In the lush northern reaches of Laos plummet dozens of waterfalls – exactly how many, it’s impossible to say. Try counting them yourself on a day hike from the photogenic village of Nong Khiaw, guarded by high limestone crags to either side. Start with a peaceful boat ride on the Nam Ou River before climbing through humid jungle alongside a succession of cataracts, scaling bamboo ladders and pausing to cool off in the tempting pools. Only ‘discovered’ by tourists around 2008 (local villages have long used these trails), this one-day hike is a wonderful way of exploring remote areas of this gorgeous, friendly country.
Need to know: Be prepared to get very wet – wear suitable clothes and shoes for tackling slippery trails.
Best for… cultural immersion
Travel in India can be chaotic, hectic, even overwhelming, particularly in the cities and most touristed regions such as Rajasthan. But head to the Himalayan foothills in Uttarakhand state in the north-west and you’ll find villages where lives revolve around traditional agriculture, not tourism. A groundbreaking initiative with tour operator Village Ways has opened up the hamlets studding the forests of the Binsar Sanctuary and the higher reaches of the Saryu Valley – providing a wonderful opportunity to walk among these communities and share the lives of local people as they tend fields, spin yarn and – of course – drink sweet, milky chai (tea).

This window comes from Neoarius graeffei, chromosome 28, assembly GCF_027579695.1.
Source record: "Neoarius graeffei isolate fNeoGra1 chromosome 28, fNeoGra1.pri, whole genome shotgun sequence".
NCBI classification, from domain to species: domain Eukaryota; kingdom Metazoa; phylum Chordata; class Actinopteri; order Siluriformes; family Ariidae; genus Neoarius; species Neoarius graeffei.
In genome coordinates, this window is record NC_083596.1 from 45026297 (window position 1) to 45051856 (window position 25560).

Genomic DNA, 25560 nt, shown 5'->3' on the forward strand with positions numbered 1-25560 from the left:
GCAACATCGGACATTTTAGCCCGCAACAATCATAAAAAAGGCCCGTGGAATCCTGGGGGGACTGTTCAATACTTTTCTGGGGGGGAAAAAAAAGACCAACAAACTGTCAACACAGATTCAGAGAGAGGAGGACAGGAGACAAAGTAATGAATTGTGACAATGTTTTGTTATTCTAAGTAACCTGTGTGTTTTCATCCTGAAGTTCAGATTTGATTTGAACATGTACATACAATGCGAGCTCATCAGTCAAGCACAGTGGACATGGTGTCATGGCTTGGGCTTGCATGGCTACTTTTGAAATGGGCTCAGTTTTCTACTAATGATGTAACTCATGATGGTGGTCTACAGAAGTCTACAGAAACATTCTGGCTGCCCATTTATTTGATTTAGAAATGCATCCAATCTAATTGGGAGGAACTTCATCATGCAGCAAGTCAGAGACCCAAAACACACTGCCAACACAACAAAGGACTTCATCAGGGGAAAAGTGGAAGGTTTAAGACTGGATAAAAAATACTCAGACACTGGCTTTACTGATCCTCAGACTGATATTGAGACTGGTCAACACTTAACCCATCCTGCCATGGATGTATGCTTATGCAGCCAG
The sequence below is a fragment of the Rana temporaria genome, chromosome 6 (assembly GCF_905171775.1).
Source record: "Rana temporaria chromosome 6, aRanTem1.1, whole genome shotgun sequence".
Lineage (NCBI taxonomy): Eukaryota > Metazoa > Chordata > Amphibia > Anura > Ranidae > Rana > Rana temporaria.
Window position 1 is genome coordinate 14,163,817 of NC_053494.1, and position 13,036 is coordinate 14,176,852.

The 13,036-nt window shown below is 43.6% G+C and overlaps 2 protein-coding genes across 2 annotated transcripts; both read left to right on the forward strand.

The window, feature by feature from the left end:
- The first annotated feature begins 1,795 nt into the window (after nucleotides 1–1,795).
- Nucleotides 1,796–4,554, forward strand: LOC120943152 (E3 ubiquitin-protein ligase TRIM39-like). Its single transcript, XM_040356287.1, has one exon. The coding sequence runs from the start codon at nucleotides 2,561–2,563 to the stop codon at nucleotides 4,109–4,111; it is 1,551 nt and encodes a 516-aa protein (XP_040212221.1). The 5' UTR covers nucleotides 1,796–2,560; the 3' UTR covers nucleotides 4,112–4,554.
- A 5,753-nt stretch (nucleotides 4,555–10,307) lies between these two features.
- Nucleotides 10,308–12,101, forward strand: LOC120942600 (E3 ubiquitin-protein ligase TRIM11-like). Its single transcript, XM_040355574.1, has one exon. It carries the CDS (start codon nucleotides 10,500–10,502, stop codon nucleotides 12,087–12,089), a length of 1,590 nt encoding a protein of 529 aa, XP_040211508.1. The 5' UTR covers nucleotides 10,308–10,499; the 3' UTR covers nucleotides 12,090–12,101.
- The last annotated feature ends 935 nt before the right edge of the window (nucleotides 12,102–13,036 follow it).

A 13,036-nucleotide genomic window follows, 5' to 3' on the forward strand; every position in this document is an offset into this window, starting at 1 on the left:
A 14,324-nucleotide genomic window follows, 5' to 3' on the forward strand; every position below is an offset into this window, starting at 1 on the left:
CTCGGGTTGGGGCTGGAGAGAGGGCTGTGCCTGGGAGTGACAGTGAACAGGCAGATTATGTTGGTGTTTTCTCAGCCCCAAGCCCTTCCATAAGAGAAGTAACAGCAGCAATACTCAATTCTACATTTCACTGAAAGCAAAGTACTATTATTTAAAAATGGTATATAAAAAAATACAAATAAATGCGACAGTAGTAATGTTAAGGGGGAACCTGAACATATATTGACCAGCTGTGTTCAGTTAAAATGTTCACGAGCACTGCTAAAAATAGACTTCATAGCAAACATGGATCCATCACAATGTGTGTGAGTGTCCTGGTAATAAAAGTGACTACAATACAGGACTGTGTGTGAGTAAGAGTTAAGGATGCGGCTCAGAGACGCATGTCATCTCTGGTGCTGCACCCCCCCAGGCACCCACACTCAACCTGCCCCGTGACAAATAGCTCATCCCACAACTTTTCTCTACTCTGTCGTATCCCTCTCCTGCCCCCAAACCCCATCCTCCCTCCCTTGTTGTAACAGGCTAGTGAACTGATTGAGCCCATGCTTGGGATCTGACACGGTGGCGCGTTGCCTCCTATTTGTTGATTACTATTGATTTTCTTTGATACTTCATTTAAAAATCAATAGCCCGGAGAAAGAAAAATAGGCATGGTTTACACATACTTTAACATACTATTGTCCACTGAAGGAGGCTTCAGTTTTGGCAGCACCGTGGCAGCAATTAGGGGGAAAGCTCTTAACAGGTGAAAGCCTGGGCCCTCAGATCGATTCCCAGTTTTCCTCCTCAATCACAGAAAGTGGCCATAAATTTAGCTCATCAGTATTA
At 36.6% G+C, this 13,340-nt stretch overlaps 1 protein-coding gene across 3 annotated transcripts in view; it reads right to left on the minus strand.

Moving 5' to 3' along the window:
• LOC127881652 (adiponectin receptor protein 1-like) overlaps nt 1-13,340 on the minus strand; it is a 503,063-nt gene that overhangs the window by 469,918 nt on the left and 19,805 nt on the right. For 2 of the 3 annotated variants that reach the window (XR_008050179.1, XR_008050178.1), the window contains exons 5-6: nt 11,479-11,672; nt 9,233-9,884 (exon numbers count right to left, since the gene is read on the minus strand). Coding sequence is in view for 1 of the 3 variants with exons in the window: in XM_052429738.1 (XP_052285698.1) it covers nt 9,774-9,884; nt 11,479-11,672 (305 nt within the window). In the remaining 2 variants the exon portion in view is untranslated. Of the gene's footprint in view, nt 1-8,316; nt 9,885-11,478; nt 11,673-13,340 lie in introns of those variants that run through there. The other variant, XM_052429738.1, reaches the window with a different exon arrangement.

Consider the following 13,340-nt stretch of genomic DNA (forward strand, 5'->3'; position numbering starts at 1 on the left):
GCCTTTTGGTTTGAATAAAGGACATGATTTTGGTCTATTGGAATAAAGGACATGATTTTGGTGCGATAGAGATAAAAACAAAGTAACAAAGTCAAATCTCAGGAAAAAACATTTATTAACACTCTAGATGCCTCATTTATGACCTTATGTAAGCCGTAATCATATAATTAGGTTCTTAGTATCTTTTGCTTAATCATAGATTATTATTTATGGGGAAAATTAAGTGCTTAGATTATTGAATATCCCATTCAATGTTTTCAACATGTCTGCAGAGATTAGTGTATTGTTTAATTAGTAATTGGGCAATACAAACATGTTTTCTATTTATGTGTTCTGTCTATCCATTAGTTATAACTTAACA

Need to know: Find out more about community-based treks at villageways.com
Best for… ancient remains
In AD 802, Jayavarman II declared himself a devaraja (god-king) and established his capital, Mahendraparvata, on the sacred mountain of Phnom Kulen, 40km north-east of Siem Reap – and in doing so launched the golden age of the Khmer empire that spawned the magnificent temples of Angkor, Cambodia's biggest draw. This sprawling plateau, today the centrepiece of a national park, is studded with temples, elephant statues and the ‘river of 1,000 linga’ – a sandstone riverbed etched with sacred carvings. Hire a local guide to explore the jungle trails, spotting flying squirrels and silver langur monkeys as well as the pagoda of Preah Ang Thom, containing an impressive reclining Buddha, and a fascinating ninth-century temple, Prasat Krau Romeas.
Need to know: day-trips from Siem Reap are easy to find, but consider booking a tour with a community-based organisation to help local people.
Best for… island vistas
You’re unlikely to be alone on the trail up this sacred mountain in high season – the steep path is often thronged with both tourists and pilgrims, who for over 1,000 years have made the climb to the hilltop site of Sri Pada (‘Sacred Footprint’, where Buddha reputedly left his mark). And with good reason: the view from the top is spectacular, and best appreciated at dawn (which usually means a very early start). There are plenty of quieter options around central Sri Lanka – consider the shorter stroll up Little Adam’s Peak from Ella, or roam the Knuckles range.
Need to know: To reach the top of Adam’s Peak for sunrise, you’ll need to set out from Dalhousie around 3am.